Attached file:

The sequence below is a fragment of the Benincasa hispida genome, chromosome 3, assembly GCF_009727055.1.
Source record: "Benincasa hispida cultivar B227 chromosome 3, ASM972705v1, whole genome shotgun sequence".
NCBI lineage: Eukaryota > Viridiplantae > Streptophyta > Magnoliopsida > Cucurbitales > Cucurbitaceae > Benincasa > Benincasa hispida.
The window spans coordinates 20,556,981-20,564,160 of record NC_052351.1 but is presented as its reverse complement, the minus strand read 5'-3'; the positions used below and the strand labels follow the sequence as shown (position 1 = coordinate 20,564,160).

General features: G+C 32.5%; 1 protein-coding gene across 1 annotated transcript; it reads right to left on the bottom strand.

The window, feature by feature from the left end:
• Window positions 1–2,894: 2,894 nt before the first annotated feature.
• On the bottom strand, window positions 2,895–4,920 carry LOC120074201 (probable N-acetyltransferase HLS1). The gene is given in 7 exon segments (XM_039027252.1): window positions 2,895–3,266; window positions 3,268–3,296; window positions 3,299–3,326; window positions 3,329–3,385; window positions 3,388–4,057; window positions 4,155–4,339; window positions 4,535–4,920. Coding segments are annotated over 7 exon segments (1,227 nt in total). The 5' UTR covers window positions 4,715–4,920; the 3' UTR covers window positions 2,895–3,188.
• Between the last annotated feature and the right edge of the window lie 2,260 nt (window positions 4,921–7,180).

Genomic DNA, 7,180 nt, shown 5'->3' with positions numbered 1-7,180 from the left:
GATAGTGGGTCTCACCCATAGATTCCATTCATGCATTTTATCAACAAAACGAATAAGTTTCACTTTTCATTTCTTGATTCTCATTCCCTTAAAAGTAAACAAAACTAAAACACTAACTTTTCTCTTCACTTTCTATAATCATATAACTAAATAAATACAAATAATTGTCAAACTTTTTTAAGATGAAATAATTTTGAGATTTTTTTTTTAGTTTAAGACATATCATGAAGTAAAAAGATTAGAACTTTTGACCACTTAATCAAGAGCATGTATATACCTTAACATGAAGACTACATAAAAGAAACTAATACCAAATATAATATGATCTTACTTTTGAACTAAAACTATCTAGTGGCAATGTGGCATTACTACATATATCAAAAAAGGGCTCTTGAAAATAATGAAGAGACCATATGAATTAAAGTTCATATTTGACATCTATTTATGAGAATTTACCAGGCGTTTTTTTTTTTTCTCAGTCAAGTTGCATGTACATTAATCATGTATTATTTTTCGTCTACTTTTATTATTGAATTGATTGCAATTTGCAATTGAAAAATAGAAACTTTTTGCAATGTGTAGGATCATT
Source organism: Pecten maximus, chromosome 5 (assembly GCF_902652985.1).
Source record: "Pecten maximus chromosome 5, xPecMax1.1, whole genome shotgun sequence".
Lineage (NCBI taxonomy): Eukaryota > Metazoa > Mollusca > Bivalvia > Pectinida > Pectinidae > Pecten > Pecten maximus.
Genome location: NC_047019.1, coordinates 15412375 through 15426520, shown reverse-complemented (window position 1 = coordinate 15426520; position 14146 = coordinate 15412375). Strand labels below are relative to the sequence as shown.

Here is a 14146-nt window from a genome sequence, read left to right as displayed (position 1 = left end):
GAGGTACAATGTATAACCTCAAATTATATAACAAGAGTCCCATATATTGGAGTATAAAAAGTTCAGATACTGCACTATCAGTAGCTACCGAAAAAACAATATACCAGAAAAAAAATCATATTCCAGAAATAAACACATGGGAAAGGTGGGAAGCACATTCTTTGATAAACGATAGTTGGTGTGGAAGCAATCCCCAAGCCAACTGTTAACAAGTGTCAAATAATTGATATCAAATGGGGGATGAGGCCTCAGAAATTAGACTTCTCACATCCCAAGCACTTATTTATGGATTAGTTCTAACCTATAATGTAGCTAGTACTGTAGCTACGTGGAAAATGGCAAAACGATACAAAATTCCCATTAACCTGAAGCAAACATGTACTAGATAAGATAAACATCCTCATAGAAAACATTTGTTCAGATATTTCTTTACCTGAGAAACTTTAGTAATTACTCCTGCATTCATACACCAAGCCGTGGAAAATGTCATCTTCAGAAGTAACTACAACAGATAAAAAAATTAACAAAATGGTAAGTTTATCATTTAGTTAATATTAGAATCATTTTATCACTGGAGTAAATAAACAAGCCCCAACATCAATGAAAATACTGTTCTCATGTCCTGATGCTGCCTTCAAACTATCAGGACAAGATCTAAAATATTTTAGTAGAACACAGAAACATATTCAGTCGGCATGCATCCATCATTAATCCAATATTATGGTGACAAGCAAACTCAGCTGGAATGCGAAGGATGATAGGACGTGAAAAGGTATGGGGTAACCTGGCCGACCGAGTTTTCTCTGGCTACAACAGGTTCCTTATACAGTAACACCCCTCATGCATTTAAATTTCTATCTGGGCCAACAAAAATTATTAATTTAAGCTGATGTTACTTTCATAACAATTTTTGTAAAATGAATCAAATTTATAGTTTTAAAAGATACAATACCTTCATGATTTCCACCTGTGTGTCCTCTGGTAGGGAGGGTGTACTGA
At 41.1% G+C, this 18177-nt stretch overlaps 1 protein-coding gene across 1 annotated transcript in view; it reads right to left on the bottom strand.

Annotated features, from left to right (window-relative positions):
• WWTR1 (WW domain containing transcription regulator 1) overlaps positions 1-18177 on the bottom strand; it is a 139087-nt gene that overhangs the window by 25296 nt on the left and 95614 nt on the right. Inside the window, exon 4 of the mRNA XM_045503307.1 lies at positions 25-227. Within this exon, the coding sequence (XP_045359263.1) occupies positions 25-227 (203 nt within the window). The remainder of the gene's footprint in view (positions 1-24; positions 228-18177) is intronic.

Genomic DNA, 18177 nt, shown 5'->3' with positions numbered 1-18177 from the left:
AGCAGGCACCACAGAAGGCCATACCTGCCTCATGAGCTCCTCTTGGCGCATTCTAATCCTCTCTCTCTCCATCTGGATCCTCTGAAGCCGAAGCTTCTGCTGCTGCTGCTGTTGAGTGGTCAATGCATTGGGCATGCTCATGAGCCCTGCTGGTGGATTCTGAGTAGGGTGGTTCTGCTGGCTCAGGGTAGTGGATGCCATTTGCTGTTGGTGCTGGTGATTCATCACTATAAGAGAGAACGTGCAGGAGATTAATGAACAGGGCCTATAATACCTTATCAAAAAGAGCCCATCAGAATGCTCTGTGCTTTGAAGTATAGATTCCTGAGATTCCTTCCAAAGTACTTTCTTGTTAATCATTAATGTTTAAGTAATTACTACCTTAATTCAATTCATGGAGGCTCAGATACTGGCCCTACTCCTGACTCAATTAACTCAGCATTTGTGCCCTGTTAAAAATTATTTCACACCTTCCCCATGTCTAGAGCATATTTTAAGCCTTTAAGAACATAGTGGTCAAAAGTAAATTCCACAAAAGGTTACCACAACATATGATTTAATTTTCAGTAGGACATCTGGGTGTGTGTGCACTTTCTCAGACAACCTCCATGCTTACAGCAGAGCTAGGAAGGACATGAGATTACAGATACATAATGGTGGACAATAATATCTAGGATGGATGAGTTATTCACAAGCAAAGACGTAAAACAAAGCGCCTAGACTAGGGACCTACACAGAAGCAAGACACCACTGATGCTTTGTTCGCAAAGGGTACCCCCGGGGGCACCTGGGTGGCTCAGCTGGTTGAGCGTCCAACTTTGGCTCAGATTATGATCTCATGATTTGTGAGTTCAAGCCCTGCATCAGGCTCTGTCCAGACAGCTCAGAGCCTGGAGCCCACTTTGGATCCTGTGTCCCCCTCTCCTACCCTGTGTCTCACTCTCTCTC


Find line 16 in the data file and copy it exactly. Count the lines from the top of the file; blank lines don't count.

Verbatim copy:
Here is a 14146-nt window from a genome sequence, read left to right as displayed (position 1 = left end):